The restriction on our freedom of expression is easy to see: if I have true freedom of expression then I can impart any series of letters or numbers to anyone without interference. If that series of letters or numbers happens to be an encrypted message then that is of no consequence. Any attempt to limit the use of particular encryption algorithms therefore limits my ability to send whatever message I like, since particular sequences of letters and numbers are outlawed purely because of their meaning.

Human rights organisations such as Amnesty International use secure encrypted communications to communicate with their workers. If those communications could not be secured against interference then this would have a detrimental impact on their ability to do their humanitarian work, and could endanger their workers.

Encryption is mathematics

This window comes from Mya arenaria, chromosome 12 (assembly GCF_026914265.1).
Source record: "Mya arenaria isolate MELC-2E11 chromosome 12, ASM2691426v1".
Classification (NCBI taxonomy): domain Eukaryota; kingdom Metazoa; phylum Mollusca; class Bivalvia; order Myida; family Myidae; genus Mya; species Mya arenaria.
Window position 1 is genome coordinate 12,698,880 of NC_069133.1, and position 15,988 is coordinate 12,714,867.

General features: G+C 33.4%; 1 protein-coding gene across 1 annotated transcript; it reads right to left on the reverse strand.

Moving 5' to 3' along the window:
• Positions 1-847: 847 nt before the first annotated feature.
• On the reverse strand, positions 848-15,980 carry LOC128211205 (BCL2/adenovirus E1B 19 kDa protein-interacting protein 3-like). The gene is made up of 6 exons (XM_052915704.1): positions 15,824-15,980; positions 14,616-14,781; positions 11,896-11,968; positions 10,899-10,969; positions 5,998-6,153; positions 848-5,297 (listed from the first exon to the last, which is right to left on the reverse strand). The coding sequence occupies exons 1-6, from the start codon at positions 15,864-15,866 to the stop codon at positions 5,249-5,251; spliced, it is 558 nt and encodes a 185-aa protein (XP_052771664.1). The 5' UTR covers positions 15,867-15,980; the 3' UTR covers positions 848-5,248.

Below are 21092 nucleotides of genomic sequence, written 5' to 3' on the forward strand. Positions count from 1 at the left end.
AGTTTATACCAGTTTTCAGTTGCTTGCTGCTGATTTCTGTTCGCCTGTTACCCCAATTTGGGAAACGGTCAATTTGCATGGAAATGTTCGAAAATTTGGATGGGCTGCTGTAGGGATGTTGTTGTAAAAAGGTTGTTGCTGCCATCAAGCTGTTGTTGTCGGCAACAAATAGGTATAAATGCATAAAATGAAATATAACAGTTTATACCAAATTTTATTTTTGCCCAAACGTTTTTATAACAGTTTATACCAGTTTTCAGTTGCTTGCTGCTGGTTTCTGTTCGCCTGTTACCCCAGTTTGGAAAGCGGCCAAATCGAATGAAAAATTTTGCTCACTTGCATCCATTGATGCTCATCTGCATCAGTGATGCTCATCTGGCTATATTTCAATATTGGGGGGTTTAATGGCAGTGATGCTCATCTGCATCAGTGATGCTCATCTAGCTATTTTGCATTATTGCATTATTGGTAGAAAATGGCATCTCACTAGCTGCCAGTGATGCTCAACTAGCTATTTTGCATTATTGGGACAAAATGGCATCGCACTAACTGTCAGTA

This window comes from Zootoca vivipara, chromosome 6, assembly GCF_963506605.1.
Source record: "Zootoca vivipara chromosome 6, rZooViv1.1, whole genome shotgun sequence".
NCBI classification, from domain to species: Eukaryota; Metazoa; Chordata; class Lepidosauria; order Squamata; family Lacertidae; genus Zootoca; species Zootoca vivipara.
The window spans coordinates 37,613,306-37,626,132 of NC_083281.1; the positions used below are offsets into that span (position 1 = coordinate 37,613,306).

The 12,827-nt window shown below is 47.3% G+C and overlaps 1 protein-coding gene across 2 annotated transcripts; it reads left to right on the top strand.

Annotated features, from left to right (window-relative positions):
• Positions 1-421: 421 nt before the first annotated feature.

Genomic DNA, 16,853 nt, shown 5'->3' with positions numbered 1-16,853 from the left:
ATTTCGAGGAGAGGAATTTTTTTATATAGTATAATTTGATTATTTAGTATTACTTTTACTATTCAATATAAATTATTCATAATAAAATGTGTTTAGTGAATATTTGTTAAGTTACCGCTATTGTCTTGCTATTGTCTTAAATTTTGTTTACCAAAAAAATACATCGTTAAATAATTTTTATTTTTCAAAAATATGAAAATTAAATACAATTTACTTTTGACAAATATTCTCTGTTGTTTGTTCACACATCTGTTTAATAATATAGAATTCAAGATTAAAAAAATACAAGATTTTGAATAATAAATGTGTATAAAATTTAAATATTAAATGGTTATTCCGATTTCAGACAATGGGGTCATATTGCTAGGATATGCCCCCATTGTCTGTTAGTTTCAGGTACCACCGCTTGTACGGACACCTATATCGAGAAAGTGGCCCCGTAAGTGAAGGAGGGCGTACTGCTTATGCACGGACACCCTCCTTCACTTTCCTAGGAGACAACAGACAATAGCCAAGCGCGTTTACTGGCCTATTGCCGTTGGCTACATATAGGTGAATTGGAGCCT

Computer encryption is just a mathematical algorithm applied to a series of numbers. It is ridiculous to consider that performing mathematical operations on a sequence of numbers could be outlawed merely because that sequence of numbers has meaning to someone.

End note

I strongly object to any move to restrict the use of encryption technology. It is technologically and morally unsound, with little or no upside and considerable downsides.

I urge politicians to likewise oppose any moves to restrict the use of encryption technology, and I urge those standing in the elections in the UK this week to make it known to their potential constituents that they will oppose such measures.